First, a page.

40 partners or so after that initial encounter, casual sex has been a tool for him to release a physical need, no strings attached, but moving forward, he thinks he will seek stronger emotional connections to feel more satisfied in the long term. Although he pictures himself in a closed relationship, he is open to exploring other sexual arrangements. “I can totally understand wanting to have an open relationship, keeping the sanctity of your partnership with that person but also still being able to explore and express yourself with people that you find attractive,” he said. 

Andy, a 23-year-old gay Brooklyn resident, is also open to the idea of exploring intimate non-monogamous relationships. He lost his virginity at 17, when he went to the apartment of a 22-year-old guy he met on Grindr. Gradually, he embraced an open sexuality, which felt liberatory. “It was powerful being a slut, having sex a lot, being promiscuous,” he said. “Sex can be a way to create community and find relationships with other queer men.” 

Despite still struggling to brush off the monogamous canon from his future, he pictures himself in a polyamorous relationship, something that will allow him to ethically explore different connections. “I love the idea of polyamory, I love that you can love multiple people and share loving, romantic, sexual energy with many people at once.”

The Pressure of Societal Sexpectations

An open sexuality might also come with its own set of challenges. Andy thinks that there are high sexual expectations among some queer communities, setting an unattainable standard for many not-so-sexually active men. “I feel that there’s a pressure to be promiscuous, to be slutty,” he said. “I think people who are more sexually active are more respected in the queer community.”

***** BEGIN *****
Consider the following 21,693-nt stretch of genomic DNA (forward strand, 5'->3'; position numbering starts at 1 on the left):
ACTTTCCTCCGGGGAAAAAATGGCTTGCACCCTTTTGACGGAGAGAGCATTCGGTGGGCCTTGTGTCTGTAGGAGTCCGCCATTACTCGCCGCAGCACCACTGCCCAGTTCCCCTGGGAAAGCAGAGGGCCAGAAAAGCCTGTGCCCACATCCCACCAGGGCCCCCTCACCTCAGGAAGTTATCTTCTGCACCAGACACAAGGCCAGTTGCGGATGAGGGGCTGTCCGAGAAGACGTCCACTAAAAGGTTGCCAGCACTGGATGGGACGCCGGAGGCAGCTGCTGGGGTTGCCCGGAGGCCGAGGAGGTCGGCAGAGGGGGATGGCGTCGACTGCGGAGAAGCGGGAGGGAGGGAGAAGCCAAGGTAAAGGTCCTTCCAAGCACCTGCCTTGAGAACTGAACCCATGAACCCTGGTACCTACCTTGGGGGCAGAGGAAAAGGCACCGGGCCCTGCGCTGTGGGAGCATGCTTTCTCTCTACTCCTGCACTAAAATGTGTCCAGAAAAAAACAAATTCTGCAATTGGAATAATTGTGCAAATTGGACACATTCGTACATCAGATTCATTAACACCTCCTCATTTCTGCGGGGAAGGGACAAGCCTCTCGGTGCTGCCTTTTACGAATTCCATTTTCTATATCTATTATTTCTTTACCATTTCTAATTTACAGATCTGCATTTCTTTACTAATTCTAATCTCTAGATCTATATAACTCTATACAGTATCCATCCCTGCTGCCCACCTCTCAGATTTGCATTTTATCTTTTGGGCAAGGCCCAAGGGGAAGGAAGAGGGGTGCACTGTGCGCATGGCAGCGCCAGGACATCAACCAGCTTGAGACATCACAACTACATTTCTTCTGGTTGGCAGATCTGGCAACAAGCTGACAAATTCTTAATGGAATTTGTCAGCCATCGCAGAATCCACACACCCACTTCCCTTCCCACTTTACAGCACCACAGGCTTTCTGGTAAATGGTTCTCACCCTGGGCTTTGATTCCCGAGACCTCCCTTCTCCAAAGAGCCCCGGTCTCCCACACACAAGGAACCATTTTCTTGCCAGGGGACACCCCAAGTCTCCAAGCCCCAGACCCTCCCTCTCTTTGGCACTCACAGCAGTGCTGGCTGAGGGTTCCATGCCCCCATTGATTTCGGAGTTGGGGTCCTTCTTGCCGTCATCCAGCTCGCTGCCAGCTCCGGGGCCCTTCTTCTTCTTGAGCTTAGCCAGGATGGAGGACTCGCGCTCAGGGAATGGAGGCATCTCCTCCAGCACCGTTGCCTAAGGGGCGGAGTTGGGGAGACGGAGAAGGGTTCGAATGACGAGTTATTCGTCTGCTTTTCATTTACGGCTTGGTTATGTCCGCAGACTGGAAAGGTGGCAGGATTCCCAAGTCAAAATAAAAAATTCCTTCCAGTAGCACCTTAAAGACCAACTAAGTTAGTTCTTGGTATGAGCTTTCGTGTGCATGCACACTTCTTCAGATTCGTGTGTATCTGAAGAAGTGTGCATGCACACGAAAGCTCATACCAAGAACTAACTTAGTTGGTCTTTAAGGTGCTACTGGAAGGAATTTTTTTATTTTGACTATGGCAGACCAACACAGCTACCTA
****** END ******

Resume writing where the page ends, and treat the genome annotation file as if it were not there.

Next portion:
Sam, 24, who lives in Pennsylvania, echoes his words. At 17, he had oral sex for the first time with a “much older guy” from Grindr. Growing up in a rural area, all of his friends —straight— had been having sex since middle school, but it took him some time to discover how to accept himself and embrace his sexuality. “My last year of high school, I was working towards accepting being gay, which meant that I was able to freely explore sexual experiences,” he said.

Constantly talking about sex while surrounded by gay friends while being exposed to hypersexual influencers on Twitter has taken a toll on him, especially when he was going through less sexually active periods of his life. “At times, I felt like I wasn’t fitting the status quo,” he said. “I almost felt like there was a quota to keep up with. There are implied peer pressures.” 

For Christopher Stults, Assistant Professor of Psychology at Baruch College, the key to successfully dealing with this social expectation implies embracing the sexual diversity intrinsic to the gay and queer community in its multiple expressions.

“For some people, sex positivity means having one partner that they are monogamous with; for another person, [it] means you’re currently not having sex with anyone but you have a healthy outlook on your own sexuality,” he said.
“For a third person, sex positivity means that they are having five sex partners today at a sex party. There shouldn’t be any expectation that there’s one way to be sex-positive, to be slutty or to be promiscuous.” 

“Do whatever you want to do as long as you’re not hurting yourself or other people,” said Tully. “I think that is the key to having a really healthy sex life.”